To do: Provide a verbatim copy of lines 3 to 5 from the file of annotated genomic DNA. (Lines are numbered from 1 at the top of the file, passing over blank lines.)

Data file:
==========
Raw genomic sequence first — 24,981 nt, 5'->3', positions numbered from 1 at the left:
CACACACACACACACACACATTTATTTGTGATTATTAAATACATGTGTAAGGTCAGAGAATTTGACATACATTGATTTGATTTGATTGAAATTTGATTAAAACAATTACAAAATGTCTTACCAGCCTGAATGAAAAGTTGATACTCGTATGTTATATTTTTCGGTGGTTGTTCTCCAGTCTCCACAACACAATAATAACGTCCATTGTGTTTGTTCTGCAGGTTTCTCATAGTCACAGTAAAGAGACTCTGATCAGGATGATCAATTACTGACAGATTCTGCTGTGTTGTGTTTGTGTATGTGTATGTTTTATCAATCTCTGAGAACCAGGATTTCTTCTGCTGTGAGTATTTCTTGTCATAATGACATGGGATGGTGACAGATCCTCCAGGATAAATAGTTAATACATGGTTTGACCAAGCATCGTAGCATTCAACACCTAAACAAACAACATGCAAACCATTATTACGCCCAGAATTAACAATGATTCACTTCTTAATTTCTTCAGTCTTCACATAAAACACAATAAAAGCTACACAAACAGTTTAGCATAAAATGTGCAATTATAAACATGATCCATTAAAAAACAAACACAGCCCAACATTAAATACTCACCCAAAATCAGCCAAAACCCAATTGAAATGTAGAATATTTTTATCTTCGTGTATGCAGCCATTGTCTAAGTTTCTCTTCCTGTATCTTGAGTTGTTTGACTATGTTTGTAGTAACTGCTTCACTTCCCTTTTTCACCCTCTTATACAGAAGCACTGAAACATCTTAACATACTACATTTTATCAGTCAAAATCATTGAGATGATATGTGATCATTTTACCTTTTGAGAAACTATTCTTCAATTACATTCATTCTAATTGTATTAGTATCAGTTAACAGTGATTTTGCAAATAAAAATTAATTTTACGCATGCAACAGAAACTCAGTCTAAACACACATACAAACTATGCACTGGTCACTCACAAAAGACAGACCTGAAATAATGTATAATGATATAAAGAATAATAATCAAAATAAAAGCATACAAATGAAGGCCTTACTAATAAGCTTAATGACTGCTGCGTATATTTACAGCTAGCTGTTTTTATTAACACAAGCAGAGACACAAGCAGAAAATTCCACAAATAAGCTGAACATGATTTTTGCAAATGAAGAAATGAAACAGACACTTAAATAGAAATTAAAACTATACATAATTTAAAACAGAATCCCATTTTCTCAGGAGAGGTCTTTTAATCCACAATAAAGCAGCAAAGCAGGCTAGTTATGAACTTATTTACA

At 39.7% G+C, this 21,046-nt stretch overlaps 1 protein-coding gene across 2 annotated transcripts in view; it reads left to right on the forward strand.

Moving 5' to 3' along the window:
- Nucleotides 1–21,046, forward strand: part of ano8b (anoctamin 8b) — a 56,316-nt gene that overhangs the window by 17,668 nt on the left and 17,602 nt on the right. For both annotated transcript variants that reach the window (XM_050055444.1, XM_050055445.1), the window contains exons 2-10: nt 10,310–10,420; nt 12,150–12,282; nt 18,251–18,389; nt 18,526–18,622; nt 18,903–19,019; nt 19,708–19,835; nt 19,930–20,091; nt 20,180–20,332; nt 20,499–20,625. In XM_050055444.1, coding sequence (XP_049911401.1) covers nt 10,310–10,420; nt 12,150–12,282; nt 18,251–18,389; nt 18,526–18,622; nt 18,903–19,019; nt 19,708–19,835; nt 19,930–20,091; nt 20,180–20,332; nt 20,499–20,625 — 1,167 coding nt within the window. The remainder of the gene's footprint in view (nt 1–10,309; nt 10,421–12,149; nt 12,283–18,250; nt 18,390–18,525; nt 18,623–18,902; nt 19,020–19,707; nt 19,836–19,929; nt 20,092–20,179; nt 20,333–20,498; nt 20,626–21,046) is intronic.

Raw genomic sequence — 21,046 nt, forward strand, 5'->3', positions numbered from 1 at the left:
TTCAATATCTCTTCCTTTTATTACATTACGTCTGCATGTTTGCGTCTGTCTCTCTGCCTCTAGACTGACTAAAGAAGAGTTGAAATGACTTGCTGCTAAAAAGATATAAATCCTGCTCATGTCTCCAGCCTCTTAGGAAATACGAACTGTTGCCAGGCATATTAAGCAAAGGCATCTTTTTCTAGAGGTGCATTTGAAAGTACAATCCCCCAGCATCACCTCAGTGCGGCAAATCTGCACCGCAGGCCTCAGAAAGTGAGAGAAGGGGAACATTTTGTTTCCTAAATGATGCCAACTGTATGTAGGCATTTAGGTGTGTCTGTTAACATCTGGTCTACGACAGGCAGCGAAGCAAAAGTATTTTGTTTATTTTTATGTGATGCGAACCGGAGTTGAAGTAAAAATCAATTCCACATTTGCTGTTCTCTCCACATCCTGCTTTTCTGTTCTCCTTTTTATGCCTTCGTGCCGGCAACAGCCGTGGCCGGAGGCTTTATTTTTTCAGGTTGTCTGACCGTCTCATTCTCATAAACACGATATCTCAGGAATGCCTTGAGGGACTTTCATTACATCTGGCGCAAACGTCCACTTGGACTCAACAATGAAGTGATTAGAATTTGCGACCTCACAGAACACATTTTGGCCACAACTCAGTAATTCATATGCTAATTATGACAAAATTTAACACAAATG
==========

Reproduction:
At 39.7% G+C, this 21,046-nt stretch overlaps 1 protein-coding gene across 2 annotated transcripts in view; it reads left to right on the forward strand.

Moving 5' to 3' along the window:
- Nucleotides 1–21,046, forward strand: part of ano8b (anoctamin 8b) — a 56,316-nt gene that overhangs the window by 17,668 nt on the left and 17,602 nt on the right. For both annotated transcript variants that reach the window (XM_050055444.1, XM_050055445.1), the window contains exons 2-10: nt 10,310–10,420; nt 12,150–12,282; nt 18,251–18,389; nt 18,526–18,622; nt 18,903–19,019; nt 19,708–19,835; nt 19,930–20,091; nt 20,180–20,332; nt 20,499–20,625. In XM_050055444.1, coding sequence (XP_049911401.1) covers nt 10,310–10,420; nt 12,150–12,282; nt 18,251–18,389; nt 18,526–18,622; nt 18,903–19,019; nt 19,708–19,835; nt 19,930–20,091; nt 20,180–20,332; nt 20,499–20,625 — 1,167 coding nt within the window. The remainder of the gene's footprint in view (nt 1–10,309; nt 10,421–12,149; nt 12,283–18,250; nt 18,390–18,525; nt 18,623–18,902; nt 19,020–19,707; nt 19,836–19,929; nt 20,092–20,179; nt 20,333–20,498; nt 20,626–21,046) is intronic.